Lubricants and coatings are screened in commercially available tribometers that are developed to replicate the contact geometries present in the engine. Reciprocating tribometers are used to replicate piston assembly and liner interactions and rotating tribometers are used to replicate camshafts and bearings. Test components may be standard test parts or manufactured from the real engine parts, and lubricant supply may be changed during the tests. In addition to this, engine specific test rigs are often designed and developed. These utilize real engine components operated in the same manner and in the same environment that they experience in the engine without using the full fired engine. Examples of test rigs, test parts and test results showing what can be achieved with these tribometers and test rigs will be presented.

An additional step in tribological testing is the use of single cylinder fired research engines. A specially developed test engine, capable of measuring the friction in the inlet and exhaust overhead valvetrains as well as the piston assembly will be presented along with example data.

11:20 AM TR-FrM-10 In Situ Study of Growth Mechanisms and Kinetics of ZDDP Antiwear Tribofilms in Nanoscale Single-Asperity Contacts
NityaNand Gosvami (University of Pennsylvania); Jason Bares (BorgWarner Powertrain Technical Center); Filippo Mangolini (University of Pennsylvania); Andrew Konicek, Alan Schilowitz, Dalia Yablon (ExxonMobil Research and Engineering); Robert Carpick (University of Pennsylvania)

Zinc dialkyldithiophosphates (ZDDPs) are lubricant additives used nearly universally in engine oils. Despite the generation of volatile phosphorous- and sulphur-containing compounds in the downstream gases that can reduce the working life of the catalytic converter, the unrivaled wear protection of ZDDPs makes them essential to lubricant performance. ZDDPs work by decomposing under tribological sliding to form nanoscale anti-wear films whose growth mechanisms are still poorly understood due to the complexity of the macroscopic multi-asperity sliding interfaces and the multiple chemical species involved (1). Greater understanding of the formation of these films is essential to enable rational design of more environmentally-friendly and energy-efficient engine oil formulations (2, 3). Here we report the development and application of a novel experimental approach using atomic force microscopy (AFM) for visualizing and quantifying the formation of ZDDP anti-wear films in-situ in a single asperity contact with nanometer-scale spatial resolution. Experiments performed on iron-coated silicon surfaces at 80-140 °C in the presence of ZDDP containing polyalphaolefin oil show that thermal films grow on the substrate in the absence of tribological contact. These films are easily removed by sliding the tip at applied normal forces of only a few nanonewtons (contact pressure < 1.0 GPa). Continued sliding at higher normal loads (contact pressure ~ 2.0 -6.0 GPa) reveals the nucleation and growth of much more robust films with a pad-like lateral structure, similar to the morphology of anti-wear films formed by ZDDP in macroscopic contacts. The growth rate is nonlinear with time, and increases exponentially with temperature and contact pressure, in agreement with reaction rate theory. This is the first direct confirmation of asperity-level formation of such films, and the first quantification of the energetics of the tribofilm growth. Our findings provide new insights into the mechanisms of formation of ZDDP derived anti-wear films, enabling us to directly compare with atomistic predictions of pressure-induced cross-linking of zinc polyphosphates (4) and other possible proposed mechanisms (1).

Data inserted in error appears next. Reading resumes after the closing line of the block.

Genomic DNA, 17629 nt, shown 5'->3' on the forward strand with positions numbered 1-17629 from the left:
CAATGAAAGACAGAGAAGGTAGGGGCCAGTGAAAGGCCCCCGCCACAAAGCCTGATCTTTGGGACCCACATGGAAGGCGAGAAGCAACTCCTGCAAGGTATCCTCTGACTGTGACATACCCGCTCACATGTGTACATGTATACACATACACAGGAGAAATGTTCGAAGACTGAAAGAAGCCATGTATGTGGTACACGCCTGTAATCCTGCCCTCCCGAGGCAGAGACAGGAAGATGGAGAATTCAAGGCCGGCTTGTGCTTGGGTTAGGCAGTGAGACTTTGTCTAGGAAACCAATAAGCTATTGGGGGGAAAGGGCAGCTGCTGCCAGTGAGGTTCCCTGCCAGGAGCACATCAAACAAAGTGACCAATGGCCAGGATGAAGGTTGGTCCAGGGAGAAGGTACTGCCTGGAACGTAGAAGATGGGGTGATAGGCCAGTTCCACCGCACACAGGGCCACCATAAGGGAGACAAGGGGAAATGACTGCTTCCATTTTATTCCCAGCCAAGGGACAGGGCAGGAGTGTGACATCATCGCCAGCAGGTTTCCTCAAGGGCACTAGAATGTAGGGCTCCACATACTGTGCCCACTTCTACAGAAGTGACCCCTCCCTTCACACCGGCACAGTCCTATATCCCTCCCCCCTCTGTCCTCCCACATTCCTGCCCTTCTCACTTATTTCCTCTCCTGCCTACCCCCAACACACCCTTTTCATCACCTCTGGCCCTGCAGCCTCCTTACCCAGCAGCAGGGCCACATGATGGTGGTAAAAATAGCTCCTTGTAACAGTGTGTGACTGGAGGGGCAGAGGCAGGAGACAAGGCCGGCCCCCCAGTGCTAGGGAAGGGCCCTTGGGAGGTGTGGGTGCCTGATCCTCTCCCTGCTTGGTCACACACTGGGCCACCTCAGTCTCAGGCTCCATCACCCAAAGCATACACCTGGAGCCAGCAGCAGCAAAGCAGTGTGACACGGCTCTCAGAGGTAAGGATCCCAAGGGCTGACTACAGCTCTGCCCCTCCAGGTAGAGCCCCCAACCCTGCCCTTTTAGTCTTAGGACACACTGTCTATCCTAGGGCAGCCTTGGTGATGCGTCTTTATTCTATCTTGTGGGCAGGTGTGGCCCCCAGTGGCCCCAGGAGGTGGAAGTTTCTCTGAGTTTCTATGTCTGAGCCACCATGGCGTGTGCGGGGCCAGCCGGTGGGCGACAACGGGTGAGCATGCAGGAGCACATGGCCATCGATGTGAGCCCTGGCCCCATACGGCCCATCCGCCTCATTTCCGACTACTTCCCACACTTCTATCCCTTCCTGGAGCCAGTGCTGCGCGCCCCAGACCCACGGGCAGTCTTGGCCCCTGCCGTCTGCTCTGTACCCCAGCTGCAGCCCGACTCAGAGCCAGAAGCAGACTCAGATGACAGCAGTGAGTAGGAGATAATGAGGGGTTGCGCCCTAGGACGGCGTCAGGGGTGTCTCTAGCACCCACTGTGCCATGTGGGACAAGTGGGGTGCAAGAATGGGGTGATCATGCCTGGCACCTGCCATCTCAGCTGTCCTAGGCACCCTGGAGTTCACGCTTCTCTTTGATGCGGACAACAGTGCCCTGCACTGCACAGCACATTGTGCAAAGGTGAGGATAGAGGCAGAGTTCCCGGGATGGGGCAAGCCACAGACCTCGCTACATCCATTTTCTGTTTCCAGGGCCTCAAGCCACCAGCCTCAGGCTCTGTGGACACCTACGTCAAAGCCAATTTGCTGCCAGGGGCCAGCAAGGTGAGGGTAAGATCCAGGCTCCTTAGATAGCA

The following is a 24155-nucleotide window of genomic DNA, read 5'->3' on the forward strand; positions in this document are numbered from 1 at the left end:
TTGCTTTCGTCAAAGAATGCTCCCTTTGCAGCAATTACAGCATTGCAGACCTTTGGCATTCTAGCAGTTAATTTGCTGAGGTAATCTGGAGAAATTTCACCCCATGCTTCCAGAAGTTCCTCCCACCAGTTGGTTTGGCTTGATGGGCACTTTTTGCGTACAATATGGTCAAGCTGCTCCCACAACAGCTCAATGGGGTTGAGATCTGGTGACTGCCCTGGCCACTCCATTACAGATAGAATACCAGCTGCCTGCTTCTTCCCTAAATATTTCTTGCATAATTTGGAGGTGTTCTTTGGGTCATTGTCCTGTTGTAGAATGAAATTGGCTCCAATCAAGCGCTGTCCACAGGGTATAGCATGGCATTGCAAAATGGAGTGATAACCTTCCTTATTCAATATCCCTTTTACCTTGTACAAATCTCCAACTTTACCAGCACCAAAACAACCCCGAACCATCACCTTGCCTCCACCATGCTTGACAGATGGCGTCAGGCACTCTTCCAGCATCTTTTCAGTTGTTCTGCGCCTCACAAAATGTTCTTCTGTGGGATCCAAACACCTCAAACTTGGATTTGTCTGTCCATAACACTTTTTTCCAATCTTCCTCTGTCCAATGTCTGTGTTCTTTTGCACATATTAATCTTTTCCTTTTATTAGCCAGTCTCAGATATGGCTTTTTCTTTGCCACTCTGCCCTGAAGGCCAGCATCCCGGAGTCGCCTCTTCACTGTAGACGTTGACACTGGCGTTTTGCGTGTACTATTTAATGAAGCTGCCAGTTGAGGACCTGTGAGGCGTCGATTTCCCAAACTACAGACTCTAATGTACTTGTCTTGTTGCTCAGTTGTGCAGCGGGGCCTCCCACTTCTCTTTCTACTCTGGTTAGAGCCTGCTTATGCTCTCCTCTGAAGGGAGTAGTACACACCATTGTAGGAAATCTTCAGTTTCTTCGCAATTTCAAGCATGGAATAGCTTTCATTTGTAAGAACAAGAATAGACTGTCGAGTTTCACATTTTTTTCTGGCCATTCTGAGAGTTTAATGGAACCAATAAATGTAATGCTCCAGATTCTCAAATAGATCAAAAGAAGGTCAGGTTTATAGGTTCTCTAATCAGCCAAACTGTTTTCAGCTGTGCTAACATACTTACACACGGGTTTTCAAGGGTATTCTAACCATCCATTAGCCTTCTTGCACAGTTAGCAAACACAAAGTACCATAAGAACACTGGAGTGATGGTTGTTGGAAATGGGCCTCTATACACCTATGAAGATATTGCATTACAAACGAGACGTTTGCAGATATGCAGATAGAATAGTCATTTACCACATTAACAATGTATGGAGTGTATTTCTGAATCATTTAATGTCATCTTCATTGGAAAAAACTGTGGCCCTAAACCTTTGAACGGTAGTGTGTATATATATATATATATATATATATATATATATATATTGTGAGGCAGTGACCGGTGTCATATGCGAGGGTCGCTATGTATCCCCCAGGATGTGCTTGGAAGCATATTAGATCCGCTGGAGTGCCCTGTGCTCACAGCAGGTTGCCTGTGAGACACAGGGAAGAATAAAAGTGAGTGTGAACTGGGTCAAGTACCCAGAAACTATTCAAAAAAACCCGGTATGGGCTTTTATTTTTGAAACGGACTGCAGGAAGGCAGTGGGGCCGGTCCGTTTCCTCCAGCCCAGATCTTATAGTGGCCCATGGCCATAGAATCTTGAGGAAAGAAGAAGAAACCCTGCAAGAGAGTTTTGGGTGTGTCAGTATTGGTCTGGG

(1) H. Spikes, Tribology Letters 17 (2004) 469.

(2) H. Spikes, Lubrication Science 20 (2008) 103.

(3) H. A. Spikes, Lubrication Science 20 (2008) 77.

(4) N. J. Mosey, M. H. Muser, and T. K. Woo, Science 307 (2005) 1612.